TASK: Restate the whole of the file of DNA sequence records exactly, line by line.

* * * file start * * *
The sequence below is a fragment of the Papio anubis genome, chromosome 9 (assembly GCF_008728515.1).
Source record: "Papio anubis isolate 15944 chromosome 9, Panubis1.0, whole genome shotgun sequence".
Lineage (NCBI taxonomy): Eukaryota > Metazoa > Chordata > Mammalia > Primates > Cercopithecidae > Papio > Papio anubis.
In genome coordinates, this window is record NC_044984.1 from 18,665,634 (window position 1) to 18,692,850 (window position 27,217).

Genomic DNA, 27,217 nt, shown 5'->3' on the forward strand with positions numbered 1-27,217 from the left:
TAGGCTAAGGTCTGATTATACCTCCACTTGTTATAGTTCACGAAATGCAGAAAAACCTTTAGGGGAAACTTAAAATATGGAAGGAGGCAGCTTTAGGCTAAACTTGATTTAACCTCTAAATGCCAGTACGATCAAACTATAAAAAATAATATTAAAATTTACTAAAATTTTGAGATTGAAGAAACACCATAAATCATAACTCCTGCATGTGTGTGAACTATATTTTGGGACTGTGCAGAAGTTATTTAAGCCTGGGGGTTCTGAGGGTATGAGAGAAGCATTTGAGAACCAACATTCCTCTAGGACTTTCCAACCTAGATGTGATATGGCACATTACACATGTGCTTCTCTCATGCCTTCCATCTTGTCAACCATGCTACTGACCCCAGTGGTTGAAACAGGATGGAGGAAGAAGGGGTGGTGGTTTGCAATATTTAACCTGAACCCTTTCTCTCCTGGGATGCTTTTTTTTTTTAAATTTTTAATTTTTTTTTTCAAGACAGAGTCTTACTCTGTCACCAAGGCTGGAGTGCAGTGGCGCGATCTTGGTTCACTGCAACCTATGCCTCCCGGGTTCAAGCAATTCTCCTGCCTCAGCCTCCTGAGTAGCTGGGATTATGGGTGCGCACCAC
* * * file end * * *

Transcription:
The sequence below is a fragment of the Papio anubis genome, chromosome 9 (assembly GCF_008728515.1).
Source record: "Papio anubis isolate 15944 chromosome 9, Panubis1.0, whole genome shotgun sequence".
Lineage (NCBI taxonomy): Eukaryota > Metazoa > Chordata > Mammalia > Primates > Cercopithecidae > Papio > Papio anubis.
In genome coordinates, this window is record NC_044984.1 from 18,665,634 (window position 1) to 18,692,850 (window position 27,217).

Genomic DNA, 27,217 nt, shown 5'->3' on the forward strand with positions numbered 1-27,217 from the left:
TAGGCTAAGGTCTGATTATACCTCCACTTGTTATAGTTCACGAAATGCAGAAAAACCTTTAGGGGAAACTTAAAATATGGAAGGAGGCAGCTTTAGGCTAAACTTGATTTAACCTCTAAATGCCAGTACGATCAAACTATAAAAAATAATATTAAAATTTACTAAAATTTTGAGATTGAAGAAACACCATAAATCATAACTCCTGCATGTGTGTGAACTATATTTTGGGACTGTGCAGAAGTTATTTAAGCCTGGGGGTTCTGAGGGTATGAGAGAAGCATTTGAGAACCAACATTCCTCTAGGACTTTCCAACCTAGATGTGATATGGCACATTACACATGTGCTTCTCTCATGCCTTCCATCTTGTCAACCATGCTACTGACCCCAGTGGTTGAAACAGGATGGAGGAAGAAGGGGTGGTGGTTTGCAATATTTAACCTGAACCCTTTCTCTCCTGGGATGCTTTTTTTTTTTAAATTTTTAATTTTTTTTTTCAAGACAGAGTCTTACTCTGTCACCAAGGCTGGAGTGCAGTGGCGCGATCTTGGTTCACTGCAACCTATGCCTCCCGGGTTCAAGCAATTCTCCTGCCTCAGCCTCCTGAGTAGCTGGGATTATGGGTGCGCACCAC